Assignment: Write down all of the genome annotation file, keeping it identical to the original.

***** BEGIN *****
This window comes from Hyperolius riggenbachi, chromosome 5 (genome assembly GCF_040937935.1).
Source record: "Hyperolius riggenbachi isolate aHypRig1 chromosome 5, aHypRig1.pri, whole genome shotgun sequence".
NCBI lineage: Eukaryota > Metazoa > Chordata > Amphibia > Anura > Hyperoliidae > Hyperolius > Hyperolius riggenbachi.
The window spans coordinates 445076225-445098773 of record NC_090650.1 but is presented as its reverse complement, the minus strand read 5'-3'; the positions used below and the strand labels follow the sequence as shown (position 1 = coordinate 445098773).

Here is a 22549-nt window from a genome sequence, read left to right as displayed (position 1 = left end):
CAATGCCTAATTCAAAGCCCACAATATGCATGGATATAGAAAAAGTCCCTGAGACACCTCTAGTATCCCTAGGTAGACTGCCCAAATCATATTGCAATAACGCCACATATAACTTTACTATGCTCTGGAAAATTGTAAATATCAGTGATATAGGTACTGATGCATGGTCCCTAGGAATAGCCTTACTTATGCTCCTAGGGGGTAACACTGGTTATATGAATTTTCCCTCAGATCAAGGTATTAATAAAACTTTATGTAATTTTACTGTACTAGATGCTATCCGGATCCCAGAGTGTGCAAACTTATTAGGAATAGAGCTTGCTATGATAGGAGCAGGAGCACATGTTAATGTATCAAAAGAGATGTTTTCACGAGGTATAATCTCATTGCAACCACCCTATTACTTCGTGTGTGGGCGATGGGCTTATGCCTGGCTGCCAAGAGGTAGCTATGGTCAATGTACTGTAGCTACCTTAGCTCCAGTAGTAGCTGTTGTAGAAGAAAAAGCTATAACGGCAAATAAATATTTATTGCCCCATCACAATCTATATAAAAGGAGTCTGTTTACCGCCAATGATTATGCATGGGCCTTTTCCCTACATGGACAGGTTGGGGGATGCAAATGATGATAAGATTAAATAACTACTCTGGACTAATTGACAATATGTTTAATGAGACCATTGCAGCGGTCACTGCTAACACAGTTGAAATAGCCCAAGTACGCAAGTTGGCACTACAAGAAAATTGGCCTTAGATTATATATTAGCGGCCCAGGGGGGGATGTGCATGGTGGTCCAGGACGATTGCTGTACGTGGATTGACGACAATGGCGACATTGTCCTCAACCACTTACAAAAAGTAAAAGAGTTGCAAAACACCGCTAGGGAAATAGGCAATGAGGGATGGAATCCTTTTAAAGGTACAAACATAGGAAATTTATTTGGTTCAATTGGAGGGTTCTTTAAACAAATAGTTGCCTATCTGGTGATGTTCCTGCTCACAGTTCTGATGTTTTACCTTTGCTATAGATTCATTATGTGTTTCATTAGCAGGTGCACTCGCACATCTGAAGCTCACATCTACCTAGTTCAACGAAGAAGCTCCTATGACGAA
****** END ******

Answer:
This window comes from Hyperolius riggenbachi, chromosome 5 (genome assembly GCF_040937935.1).
Source record: "Hyperolius riggenbachi isolate aHypRig1 chromosome 5, aHypRig1.pri, whole genome shotgun sequence".
NCBI lineage: Eukaryota > Metazoa > Chordata > Amphibia > Anura > Hyperoliidae > Hyperolius > Hyperolius riggenbachi.
The window spans coordinates 445076225-445098773 of record NC_090650.1 but is presented as its reverse complement, the minus strand read 5'-3'; the positions used below and the strand labels follow the sequence as shown (position 1 = coordinate 445098773).

Here is a 22549-nt window from a genome sequence, read left to right as displayed (position 1 = left end):
CAATGCCTAATTCAAAGCCCACAATATGCATGGATATAGAAAAAGTCCCTGAGACACCTCTAGTATCCCTAGGTAGACTGCCCAAATCATATTGCAATAACGCCACATATAACTTTACTATGCTCTGGAAAATTGTAAATATCAGTGATATAGGTACTGATGCATGGTCCCTAGGAATAGCCTTACTTATGCTCCTAGGGGGTAACACTGGTTATATGAATTTTCCCTCAGATCAAGGTATTAATAAAACTTTATGTAATTTTACTGTACTAGATGCTATCCGGATCCCAGAGTGTGCAAACTTATTAGGAATAGAGCTTGCTATGATAGGAGCAGGAGCACATGTTAATGTATCAAAAGAGATGTTTTCACGAGGTATAATCTCATTGCAACCACCCTATTACTTCGTGTGTGGGCGATGGGCTTATGCCTGGCTGCCAAGAGGTAGCTATGGTCAATGTACTGTAGCTACCTTAGCTCCAGTAGTAGCTGTTGTAGAAGAAAAAGCTATAACGGCAAATAAATATTTATTGCCCCATCACAATCTATATAAAAGGAGTCTGTTTACCGCCAATGATTATGCATGGGCCTTTTCCCTACATGGACAGGTTGGGGGATGCAAATGATGATAAGATTAAATAACTACTCTGGACTAATTGACAATATGTTTAATGAGACCATTGCAGCGGTCACTGCTAACACAGTTGAAATAGCCCAAGTACGCAAGTTGGCACTACAAGAAAATTGGCCTTAGATTATATATTAGCGGCCCAGGGGGGGATGTGCATGGTGGTCCAGGACGATTGCTGTACGTGGATTGACGACAATGGCGACATTGTCCTCAACCACTTACAAAAAGTAAAAGAGTTGCAAAACACCGCTAGGGAAATAGGCAATGAGGGATGGAATCCTTTTAAAGGTACAAACATAGGAAATTTATTTGGTTCAATTGGAGGGTTCTTTAAACAAATAGTTGCCTATCTGGTGATGTTCCTGCTCACAGTTCTGATGTTTTACCTTTGCTATAGATTCATTATGTGTTTCATTAGCAGGTGCACTCGCACATCTGAAGCTCACATCTACCTAGTTCAACGAAGAAGCTCCTATGACGAA